In contrast to the diminishing trust held in politicians, confidence in businesses remains stable. Global public relations firm Edelman said this was buoyed by the perception that businesses have made demonstrable change in the form of better products and new leadership.
"This is a profound evolution in the landscape of trust from 2009 where business had to partner with government to regain trust, to today, where business must lead the debate for change, "Richard Edelman, the president and CEO of Edelman said in a press release.
The report – published annually for the last 14 years - showed that 79 percent of respondents believe governments should not be working alone when setting policy.
"A majority of respondents believe that business can pursue its self-interest while doing good work for society. And 74 percent believe that business should be involved in formulating regulation in the energy and food industries," the report said.
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Edelman added that typically it was government that had been called upon to create the context for change but, in the eyes of respondents, it was either incapable or unwilling to do so.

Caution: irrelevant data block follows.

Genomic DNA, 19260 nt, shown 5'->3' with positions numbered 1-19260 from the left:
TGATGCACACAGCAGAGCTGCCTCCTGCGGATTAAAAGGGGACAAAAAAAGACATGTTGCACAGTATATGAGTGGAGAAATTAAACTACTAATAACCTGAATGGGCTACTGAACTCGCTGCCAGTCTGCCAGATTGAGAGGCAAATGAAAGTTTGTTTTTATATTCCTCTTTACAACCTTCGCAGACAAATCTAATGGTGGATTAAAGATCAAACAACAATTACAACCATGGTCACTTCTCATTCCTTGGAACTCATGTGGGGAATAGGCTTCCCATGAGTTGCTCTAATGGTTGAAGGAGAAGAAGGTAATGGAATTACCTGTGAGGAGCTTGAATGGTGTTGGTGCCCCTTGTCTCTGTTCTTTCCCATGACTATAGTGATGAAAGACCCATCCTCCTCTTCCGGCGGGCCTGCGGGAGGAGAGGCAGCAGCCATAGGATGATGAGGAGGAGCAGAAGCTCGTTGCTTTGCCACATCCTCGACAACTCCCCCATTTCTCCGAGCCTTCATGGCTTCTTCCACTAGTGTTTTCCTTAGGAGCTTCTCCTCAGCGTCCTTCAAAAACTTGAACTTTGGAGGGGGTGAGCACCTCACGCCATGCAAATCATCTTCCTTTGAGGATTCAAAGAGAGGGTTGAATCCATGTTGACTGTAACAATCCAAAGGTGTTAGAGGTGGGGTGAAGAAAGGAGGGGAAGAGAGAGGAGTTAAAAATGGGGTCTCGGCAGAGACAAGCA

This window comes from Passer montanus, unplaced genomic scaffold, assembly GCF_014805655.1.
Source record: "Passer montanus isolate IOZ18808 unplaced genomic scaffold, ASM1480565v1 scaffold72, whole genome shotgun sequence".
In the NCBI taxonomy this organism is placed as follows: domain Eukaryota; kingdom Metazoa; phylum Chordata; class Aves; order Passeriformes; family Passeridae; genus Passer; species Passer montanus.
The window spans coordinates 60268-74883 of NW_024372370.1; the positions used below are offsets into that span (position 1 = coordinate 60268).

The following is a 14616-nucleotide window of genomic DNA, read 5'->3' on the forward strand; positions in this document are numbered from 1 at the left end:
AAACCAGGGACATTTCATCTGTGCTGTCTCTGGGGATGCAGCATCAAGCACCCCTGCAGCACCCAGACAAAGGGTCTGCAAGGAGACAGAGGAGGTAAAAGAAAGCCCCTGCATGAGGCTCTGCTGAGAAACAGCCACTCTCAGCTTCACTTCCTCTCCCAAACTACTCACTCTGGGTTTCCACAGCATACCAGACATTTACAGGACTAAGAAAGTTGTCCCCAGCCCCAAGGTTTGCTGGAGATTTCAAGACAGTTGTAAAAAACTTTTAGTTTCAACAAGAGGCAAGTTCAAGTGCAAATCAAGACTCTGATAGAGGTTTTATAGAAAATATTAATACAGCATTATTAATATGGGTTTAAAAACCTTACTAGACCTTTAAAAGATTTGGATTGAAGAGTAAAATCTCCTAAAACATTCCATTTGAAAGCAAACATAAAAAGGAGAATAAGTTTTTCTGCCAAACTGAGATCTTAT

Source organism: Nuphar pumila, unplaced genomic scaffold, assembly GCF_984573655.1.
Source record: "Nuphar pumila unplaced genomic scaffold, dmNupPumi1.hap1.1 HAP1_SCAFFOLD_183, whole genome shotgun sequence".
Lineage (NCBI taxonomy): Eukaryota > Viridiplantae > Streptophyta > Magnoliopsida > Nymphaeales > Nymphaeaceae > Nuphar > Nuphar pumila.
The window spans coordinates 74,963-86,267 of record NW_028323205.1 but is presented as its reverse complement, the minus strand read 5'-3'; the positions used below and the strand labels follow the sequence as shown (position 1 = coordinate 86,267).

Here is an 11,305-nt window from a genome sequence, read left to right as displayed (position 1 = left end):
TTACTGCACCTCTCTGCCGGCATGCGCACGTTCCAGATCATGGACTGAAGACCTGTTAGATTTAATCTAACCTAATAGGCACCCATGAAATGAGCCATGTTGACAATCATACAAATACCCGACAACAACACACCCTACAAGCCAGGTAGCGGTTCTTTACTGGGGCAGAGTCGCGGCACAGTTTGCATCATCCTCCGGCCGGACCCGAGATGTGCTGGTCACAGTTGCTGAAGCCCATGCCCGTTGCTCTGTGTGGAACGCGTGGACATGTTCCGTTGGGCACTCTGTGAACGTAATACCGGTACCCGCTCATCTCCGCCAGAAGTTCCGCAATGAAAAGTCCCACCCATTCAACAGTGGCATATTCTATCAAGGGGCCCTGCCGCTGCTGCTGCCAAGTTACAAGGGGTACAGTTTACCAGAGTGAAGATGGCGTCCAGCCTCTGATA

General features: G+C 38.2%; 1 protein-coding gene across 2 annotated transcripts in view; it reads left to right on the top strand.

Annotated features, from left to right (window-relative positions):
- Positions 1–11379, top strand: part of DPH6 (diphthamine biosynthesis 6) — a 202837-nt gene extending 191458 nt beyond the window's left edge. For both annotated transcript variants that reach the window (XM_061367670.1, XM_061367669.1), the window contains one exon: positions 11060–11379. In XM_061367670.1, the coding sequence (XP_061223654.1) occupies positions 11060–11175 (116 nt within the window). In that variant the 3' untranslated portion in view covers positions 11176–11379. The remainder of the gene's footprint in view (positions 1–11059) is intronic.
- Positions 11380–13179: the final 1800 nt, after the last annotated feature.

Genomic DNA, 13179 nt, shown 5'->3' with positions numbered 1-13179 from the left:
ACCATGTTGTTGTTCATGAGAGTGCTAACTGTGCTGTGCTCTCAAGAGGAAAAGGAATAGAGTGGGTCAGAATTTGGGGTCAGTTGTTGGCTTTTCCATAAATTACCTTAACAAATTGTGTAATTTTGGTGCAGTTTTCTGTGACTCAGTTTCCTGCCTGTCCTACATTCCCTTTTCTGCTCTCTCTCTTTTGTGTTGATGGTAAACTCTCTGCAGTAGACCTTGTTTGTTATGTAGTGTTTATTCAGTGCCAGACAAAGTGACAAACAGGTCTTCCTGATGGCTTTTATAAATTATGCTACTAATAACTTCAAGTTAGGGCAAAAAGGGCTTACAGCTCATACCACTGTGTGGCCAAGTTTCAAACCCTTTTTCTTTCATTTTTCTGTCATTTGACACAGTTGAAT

"People trust business to innovate, unite and deliver across borders in a way that government can't. That trust comes with the expectation and responsibility to maintain it. Therefore, CEOs must become chief engagement officers in order to educate the public about the economic, societal, political and environmental context in which their business operates," he said.
However, he warned that businesses shouldn't commit a huge error in judgment and interpret these shifts as a chance to push for deregulation. The survey notes that people want more regulation in several industries including financial services,energy and food and beverage.
"Events of the past 12 months, including the $13 billion fine for JPMorgan and the largest-ever bankruptcy in Latin America with the failure of Eike Batista's EBX deep water oil drilling firm, coupled with the memory of the recession of 2008, have renewed concerns about business' ability to self-regulate," Edelman said.